undetermined reasons and probably
would not leave until today.
In Moscow, Foreign Ministry
spokesperson Gennady Gerasimov
said at a news briefing food supplies
had improved in Kabul but the fuel
shortage was critical. Soviet aircraft
began an emergency airlift of flour
and fuel last month.
Yuri K. Alexeyevm a Foreign
Ministry official, said about 15,000
Soviet soldiers had been killed in
Afghanistan, nearly 2,000 more than
the Kremlin reported previously.
At the news briefing in Kabul,
Amani said 45,000 additional party
members who had finished
compulsory military service
volunteered for reserve duty or for
self-defense and border units. They
include 5,000 women assigned to
non-combat units, he said.
Only about 1,000 Soviet soldiers
remain in Kabul, guarding the


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Editor in Chief
News Editors
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Opinion Page Editors
Photo Editors
Weekend Editor
AssoceWeekend Editor
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Adam Schrager
Victoria Bauer, Miguel Cruz,
Donna ladipaclo, Steve Knopper,
Lisa Pollak
Andrew Mills
Elizabeth Esch, Amy Harmon
Robin Loznak, David Lubliner
Alyssa Lustigman
Andrew Mills
Angela Michaels

Sports Editor
Associa Sports Editors
Arts Editors
Theatre -
Graphics Consultant

Mike Gill
Adam Benson, Steve Blonder,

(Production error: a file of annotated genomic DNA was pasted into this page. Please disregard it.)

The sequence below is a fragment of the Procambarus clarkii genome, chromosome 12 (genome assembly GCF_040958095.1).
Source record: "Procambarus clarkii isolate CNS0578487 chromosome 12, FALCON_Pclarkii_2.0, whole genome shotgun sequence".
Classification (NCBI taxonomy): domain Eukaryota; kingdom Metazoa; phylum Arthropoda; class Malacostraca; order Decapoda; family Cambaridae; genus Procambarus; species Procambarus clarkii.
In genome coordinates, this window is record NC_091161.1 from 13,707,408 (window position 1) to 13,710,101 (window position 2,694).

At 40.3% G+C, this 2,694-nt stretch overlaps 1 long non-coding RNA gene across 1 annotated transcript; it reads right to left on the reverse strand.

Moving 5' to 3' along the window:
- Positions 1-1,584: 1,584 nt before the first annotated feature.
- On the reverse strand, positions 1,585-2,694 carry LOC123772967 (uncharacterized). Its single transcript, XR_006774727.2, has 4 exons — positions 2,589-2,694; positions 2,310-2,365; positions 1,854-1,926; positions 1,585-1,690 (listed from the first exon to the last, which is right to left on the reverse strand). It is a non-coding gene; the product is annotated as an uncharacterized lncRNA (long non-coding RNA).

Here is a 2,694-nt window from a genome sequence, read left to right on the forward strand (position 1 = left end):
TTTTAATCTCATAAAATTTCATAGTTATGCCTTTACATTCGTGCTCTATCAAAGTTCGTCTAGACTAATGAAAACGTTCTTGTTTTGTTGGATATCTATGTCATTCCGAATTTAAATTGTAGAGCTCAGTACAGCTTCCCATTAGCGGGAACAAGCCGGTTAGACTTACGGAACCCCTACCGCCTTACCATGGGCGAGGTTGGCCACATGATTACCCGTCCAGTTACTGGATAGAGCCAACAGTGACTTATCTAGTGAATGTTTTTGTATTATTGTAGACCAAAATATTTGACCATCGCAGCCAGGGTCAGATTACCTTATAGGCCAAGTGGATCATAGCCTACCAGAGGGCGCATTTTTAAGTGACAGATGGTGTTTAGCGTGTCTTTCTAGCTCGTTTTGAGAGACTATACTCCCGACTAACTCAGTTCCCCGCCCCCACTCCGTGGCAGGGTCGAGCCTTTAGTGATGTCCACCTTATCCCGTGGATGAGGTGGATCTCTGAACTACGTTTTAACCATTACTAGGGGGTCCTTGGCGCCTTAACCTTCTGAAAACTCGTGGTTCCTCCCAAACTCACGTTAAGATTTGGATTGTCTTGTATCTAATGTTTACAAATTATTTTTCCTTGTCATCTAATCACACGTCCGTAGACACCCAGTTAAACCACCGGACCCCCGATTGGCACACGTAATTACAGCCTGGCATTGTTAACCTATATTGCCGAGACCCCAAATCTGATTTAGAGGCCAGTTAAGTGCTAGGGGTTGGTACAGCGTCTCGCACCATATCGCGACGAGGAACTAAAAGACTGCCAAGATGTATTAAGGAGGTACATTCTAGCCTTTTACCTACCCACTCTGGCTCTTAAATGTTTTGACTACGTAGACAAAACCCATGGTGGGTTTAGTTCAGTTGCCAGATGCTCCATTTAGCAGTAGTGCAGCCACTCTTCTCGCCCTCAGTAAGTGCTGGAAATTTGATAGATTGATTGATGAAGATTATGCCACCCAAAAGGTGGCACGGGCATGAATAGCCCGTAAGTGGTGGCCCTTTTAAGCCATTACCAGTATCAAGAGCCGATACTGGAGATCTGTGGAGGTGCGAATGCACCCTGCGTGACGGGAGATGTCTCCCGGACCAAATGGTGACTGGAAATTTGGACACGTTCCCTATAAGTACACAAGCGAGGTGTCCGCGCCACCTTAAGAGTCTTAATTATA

Rich Eisen, Julie Holman,
Lory Knapp
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Kevin Woodson



l l



News Staff: Laura Cohn, Marion Davis, Noah Finkel, Lisa Fromm, Kelly Gafrd, Alex Gordon, Stacey Gray, Tara Gruzen,
Kristin Hoffman, Mark Kolar, Scott Lahde, Rose Lighbcum, Kristine LaLonde, Michael Lustig, Fran Obeid, Martin Ott, Lisa Polak,
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Opinion Staff: David Austin, Philip Cohen, Bill Gladstone, Laura Harger, Marc Klein, Daniel Kohn, Karen Miler, Rebecca Novick,
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Photo Staff: Alexandra Brez, Jessica Greene, Jose Juarez, Eflen Levy, Lindsay Morris, Liz Steketee, John Weise.

Free Oral Screening

Saturday, February 11,1989
9:00 a.m. to 12:0noon.
The Students and falculty of
The University of Michigan
School of Dentistry will host

All ages are welcome
There will be parking available
in the Fletcher St. Parking structure
The University of Michigan


Business Manager Jin Kin


Classified Manager David Edinger